[40:57] Pele Bennett: I like that.
[40:58] Michael Bennett: You’re the mother of two kids, how have your parenting strategies kind of changed from the first of the pandemic and to now, with the moving around black lives in the moment around inclusively in America right now. At first it was having your kid talking about the safety of the world because of a disease and how you had to be cautious. But now to talk to them about the importance of other people’s lives and their stories. As a parent, how do you capture that and how do you communicate that with your child?
[41:35] Frances Merrill: That’s interesting. We all stay at home because that’s kind of what the government and doctors told us to do. And now not everyone, but a lot of us, are leaving home and going in big groups and saying, like, well, I stay home if I have trust in the government, and that’s what they want me to do. But if that trust is broken and there are things that are more important, then that’s when you go.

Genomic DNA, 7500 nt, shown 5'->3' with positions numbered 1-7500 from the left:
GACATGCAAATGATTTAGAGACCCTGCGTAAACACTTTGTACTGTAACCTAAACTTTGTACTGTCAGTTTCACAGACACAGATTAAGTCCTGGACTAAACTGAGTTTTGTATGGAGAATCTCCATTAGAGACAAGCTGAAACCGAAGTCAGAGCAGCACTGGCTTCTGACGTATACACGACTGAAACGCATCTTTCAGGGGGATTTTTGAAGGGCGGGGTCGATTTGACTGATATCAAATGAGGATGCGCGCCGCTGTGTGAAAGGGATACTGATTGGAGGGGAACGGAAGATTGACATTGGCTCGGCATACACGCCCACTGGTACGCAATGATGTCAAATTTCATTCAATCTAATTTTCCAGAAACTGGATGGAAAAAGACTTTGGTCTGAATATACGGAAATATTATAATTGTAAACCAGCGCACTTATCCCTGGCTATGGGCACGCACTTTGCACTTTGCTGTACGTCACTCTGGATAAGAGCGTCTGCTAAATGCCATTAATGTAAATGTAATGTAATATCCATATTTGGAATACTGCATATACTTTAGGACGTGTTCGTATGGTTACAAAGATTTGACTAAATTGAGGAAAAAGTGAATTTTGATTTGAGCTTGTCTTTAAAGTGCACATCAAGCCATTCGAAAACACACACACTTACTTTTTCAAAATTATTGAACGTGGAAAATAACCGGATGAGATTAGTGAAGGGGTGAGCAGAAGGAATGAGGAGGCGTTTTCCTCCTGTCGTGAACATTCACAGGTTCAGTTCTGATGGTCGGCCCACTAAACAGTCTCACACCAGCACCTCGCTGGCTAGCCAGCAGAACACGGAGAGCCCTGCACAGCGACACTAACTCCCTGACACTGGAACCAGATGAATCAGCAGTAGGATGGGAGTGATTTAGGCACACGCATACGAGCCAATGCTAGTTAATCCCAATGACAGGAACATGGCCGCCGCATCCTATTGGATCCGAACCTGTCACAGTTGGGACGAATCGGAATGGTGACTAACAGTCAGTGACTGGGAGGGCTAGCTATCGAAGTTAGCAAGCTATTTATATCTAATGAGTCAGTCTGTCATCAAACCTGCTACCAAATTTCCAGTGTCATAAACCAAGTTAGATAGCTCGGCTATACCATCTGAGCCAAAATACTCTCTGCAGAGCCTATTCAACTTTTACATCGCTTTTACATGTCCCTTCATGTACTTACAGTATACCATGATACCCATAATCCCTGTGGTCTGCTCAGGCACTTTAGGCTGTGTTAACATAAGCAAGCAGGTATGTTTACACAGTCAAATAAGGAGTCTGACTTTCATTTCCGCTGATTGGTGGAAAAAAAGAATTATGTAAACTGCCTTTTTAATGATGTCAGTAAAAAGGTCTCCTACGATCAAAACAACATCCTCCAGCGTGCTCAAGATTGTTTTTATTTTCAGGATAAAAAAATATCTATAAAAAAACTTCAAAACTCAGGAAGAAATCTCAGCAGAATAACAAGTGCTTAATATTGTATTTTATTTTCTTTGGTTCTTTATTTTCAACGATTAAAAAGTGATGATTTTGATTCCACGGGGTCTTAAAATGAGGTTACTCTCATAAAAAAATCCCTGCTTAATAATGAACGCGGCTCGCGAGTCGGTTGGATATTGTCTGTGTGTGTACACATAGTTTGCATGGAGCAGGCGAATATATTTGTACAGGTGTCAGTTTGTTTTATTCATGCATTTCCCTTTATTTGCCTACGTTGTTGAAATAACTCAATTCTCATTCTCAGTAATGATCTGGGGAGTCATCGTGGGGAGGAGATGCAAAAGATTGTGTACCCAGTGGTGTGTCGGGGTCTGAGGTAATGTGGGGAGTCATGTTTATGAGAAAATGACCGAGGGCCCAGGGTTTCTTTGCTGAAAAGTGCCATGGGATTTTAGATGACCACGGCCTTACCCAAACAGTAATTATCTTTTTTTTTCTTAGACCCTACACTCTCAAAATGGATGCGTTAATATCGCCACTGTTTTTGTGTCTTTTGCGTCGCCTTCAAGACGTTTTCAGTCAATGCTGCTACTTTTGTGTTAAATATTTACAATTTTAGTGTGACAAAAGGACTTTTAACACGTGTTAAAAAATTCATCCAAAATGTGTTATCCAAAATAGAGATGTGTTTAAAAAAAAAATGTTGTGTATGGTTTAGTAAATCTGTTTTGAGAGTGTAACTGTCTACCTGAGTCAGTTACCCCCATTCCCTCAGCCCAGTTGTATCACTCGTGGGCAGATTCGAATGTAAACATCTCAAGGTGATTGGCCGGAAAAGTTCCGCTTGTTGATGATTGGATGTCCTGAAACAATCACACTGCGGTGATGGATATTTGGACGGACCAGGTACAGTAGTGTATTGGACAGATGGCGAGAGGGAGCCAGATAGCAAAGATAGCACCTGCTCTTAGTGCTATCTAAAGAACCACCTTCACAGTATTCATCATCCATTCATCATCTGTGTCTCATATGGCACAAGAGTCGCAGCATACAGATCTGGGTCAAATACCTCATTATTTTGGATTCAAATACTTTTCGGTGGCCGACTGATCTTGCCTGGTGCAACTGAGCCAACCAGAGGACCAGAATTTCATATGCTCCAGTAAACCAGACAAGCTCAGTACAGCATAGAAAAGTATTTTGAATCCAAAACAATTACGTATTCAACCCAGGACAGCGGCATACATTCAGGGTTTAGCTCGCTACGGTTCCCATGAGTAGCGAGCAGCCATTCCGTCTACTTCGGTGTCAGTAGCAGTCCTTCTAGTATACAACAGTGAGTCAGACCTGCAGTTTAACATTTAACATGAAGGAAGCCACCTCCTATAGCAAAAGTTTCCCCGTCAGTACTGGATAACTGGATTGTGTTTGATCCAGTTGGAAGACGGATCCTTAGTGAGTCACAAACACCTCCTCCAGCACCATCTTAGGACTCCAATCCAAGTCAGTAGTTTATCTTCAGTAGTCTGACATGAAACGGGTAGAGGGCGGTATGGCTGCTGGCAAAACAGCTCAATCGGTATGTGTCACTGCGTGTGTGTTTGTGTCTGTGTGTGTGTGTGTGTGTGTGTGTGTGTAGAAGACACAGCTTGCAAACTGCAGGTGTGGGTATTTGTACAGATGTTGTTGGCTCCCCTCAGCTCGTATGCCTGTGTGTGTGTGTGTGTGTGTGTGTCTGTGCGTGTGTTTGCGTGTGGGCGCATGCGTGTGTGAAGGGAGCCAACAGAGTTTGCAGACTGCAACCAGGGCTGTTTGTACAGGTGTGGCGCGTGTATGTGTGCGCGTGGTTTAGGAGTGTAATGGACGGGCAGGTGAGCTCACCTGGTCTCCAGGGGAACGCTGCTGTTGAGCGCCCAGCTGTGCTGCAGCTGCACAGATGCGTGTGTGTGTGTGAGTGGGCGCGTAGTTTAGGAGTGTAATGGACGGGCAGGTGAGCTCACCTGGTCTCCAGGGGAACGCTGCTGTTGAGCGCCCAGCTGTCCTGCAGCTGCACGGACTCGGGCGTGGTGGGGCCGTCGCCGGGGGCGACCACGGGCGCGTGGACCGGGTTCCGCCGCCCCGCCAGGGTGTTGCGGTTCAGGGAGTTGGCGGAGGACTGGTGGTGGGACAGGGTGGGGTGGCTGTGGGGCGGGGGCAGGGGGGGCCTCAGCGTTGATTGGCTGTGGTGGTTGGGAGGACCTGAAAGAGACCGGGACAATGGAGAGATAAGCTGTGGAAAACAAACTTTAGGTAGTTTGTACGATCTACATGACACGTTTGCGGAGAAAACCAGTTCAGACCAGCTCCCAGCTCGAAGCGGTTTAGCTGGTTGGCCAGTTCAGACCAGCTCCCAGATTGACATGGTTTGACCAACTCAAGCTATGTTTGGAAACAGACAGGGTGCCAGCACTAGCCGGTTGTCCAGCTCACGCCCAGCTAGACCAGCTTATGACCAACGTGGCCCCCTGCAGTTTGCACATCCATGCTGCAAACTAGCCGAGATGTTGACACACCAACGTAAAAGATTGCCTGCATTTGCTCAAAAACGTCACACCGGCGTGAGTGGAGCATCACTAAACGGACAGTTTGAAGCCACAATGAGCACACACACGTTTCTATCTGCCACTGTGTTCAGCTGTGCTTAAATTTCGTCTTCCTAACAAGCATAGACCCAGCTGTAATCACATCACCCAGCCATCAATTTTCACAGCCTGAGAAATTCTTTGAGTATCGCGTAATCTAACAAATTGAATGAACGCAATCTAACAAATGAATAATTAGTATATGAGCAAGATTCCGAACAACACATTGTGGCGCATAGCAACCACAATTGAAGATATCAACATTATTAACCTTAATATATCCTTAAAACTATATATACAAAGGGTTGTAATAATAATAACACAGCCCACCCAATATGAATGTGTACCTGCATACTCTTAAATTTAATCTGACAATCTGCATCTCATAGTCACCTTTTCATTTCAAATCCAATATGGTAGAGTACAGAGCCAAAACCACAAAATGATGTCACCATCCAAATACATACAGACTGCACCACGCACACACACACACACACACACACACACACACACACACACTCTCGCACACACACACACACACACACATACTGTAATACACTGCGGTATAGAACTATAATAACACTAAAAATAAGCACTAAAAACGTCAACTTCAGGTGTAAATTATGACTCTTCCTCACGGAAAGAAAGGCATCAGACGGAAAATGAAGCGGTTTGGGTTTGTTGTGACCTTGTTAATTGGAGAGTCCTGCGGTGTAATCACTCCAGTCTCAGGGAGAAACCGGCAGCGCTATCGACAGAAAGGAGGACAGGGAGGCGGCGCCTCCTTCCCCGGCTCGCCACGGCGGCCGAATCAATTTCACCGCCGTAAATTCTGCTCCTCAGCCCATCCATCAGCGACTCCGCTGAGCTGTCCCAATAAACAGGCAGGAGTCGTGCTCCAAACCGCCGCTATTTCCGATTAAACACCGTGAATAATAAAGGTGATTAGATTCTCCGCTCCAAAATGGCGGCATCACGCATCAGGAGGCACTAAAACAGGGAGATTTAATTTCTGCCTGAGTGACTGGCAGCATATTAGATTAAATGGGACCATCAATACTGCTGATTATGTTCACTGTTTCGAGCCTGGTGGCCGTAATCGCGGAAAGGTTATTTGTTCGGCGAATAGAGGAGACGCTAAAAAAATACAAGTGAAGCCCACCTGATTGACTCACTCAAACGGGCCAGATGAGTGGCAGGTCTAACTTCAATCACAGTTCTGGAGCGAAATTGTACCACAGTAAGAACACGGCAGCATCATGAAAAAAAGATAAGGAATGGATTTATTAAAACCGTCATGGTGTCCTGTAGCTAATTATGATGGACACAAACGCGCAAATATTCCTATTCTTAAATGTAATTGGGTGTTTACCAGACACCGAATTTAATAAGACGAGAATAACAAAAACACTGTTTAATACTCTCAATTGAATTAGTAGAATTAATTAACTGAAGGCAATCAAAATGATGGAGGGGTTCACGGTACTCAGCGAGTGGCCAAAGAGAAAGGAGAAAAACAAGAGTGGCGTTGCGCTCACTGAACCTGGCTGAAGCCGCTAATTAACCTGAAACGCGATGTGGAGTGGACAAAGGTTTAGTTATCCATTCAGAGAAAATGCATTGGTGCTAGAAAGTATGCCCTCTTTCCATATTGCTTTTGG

[41:58] Michael Bennett: You’re talking about the importance of showing that their life has value. It’s one of those conversations where as a kid, you have to constantly remind them that they have a value. You have to constantly remind them that they matter. As a parent, the constant fight to not get overwhelmed by reminding your kids that they have value. I feel like sometimes parents of color can get tired of, like, the reminders and the plight to constantly have that conversation over time. It’s enlightening because you don’t know how your kids are taken in the world like you assumed the way that you take it in and they take it in the same way. But your kids have different experiences and you have those conversations with them. And sometimes their insight is so good.